Chasing The “Legal High”: Substances Abuse
By Tyler Oberheim
A current trend that is making a come back in the substance abuse field is the commercialization of altered illicit substances in the United States. These substances, known as novel drugs, possess altered chemical structures that set them apart from their illicit counterparts which allows them to bypass regulatory control while providing similar effects to their illicit counterparts (Jerry, Collins, & Streem, 2012). The creation of these drugs has been stimulated in response to our current drug policies prohibiting the use of their illicit counterparts and we can be assured that there will continue to be an emergence of new drugs flooding the field of substance abuse as the years continue. Due to the growing concern of the public there has been an increase in legislation to attempt to regulate these novel substances (Hughes & Winstock, 2012). However, the legislation that is created does not keep the commercialization of novel drugs at bay because manufacturers quickly adapt to the change in legislation and create a new product that is not considered “illegal” (Vardakou, Pistos, & Spiliopoulou, 2010). This issue is further complicated by the fact that the sale of these drugs has been made easily accessible due to online access (Vardakou, Pistos, & Spiliopoulou, 2011).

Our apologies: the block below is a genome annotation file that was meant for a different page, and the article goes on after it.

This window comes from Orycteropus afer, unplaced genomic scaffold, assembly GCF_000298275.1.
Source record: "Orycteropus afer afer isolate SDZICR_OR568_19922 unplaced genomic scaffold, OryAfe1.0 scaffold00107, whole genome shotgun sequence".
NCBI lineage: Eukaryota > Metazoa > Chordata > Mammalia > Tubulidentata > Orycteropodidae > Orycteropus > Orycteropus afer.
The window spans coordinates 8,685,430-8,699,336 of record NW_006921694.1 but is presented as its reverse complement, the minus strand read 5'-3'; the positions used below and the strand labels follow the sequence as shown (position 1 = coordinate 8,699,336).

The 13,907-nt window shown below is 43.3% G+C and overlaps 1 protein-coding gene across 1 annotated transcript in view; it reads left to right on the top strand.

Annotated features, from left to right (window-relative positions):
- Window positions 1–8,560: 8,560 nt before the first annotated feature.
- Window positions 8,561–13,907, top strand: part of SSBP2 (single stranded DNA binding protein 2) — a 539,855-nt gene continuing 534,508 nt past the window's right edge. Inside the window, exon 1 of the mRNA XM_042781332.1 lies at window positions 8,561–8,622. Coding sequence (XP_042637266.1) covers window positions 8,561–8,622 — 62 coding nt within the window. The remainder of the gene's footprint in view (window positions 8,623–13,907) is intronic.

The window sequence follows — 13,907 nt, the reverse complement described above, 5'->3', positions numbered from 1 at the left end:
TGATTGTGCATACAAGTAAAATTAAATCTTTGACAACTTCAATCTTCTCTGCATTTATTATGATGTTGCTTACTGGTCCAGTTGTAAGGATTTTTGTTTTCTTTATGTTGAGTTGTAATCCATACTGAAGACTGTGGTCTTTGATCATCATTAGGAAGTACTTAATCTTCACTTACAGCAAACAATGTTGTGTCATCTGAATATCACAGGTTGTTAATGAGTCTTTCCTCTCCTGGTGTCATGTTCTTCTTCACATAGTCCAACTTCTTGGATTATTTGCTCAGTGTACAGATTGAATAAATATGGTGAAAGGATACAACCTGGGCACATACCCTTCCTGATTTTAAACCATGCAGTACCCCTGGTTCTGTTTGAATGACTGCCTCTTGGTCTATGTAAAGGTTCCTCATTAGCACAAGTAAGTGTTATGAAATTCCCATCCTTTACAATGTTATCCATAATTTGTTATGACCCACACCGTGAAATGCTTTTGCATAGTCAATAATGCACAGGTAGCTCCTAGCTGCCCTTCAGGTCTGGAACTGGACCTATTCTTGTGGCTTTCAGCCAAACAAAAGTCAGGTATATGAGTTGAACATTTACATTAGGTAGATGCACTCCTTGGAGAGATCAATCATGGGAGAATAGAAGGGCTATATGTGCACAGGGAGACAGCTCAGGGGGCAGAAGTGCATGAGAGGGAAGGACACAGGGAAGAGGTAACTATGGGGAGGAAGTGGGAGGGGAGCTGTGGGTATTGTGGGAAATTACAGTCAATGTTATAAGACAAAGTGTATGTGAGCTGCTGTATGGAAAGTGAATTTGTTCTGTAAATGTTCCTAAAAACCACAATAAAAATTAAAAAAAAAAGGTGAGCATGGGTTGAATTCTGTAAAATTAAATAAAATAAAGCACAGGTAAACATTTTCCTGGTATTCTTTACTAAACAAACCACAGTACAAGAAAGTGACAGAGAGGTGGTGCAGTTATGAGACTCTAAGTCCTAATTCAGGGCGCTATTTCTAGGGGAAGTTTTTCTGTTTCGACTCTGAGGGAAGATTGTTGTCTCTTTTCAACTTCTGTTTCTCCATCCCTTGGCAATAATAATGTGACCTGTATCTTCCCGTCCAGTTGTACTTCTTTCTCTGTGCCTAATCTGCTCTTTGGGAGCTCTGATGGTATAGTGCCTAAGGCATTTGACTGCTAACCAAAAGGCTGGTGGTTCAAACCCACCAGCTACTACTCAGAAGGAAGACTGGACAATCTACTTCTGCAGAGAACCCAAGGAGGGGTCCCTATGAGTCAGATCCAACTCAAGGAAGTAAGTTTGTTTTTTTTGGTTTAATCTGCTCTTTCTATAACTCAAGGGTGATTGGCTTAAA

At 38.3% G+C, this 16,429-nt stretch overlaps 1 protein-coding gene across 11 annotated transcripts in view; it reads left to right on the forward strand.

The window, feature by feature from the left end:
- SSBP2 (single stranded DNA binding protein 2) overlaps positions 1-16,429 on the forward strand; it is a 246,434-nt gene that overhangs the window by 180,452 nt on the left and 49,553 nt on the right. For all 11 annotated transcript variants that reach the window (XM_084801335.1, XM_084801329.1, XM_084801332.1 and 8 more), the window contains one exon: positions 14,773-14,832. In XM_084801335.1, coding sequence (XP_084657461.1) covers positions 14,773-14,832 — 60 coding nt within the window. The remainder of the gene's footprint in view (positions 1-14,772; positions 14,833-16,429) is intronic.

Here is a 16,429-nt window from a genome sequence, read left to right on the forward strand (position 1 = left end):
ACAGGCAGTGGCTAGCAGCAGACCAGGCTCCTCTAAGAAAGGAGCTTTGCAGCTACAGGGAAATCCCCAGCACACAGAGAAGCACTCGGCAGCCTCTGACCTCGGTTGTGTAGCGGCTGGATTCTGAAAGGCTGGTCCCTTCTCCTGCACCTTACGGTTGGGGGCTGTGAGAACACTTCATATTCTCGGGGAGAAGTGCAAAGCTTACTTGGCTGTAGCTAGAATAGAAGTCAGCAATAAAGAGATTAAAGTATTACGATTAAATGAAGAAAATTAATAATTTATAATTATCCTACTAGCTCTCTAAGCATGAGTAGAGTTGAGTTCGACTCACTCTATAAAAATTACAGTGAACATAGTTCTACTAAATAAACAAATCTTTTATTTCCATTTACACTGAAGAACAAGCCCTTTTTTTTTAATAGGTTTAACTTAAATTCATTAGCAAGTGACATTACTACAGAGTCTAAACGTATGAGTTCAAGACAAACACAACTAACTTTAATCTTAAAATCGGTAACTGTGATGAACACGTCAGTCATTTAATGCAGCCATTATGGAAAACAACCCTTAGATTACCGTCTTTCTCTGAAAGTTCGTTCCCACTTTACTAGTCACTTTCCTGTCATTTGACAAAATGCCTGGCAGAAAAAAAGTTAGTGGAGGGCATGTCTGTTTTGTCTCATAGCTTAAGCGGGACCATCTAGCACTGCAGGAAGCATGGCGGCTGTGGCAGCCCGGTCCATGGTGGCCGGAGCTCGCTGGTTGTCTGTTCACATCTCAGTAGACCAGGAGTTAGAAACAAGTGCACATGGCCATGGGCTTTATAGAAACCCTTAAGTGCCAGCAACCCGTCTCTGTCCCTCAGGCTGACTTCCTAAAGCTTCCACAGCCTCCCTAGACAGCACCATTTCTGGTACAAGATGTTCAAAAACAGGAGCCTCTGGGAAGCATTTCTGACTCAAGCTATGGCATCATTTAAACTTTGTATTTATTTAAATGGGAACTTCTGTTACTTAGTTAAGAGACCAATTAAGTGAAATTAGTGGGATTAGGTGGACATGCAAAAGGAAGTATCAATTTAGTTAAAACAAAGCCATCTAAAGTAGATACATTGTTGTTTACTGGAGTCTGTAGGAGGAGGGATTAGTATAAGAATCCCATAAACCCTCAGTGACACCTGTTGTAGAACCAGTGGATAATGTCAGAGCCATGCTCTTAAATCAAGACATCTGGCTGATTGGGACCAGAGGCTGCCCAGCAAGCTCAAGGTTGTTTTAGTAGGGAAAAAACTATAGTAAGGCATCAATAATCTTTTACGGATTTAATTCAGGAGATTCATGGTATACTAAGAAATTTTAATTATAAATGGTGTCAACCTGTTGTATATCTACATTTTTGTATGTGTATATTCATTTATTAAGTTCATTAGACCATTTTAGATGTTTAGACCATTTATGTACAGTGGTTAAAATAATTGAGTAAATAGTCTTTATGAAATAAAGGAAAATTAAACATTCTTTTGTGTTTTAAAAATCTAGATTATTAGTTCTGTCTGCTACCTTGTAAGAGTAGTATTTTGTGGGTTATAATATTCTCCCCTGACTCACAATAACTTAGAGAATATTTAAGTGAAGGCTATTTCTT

A recent study demonstrated that the recent rise in the consumption of “legal high” drugs could be due to the fact that they do not receive as much media attention as does their illicit counterparts. The study conceptualized that this could lead consumers to be unaware of the illicit status of these novel drugs and cause them to misinterpret their availability as an indicator that these substances are legal (Singleton, Stogner, & Miller, 2014). Another explanation as to why the use of these substances has been on the rise could be due to their ability to not trigger a positive test result on ordinary drug screens. Since these substances do not take on the same chemical structure as their illicit counterparts it would require specialized lab testing and an idea of what the substance was for the lab to get an accurate test result. This could soon pose a problem for the legal system and corporate America because it will be difficult to accurately screen individuals on probation or individuals entering the workforce due to it not being cost effective. Individuals who are abusing these novel substances could be slipping through the cracks and getting away with getting high.
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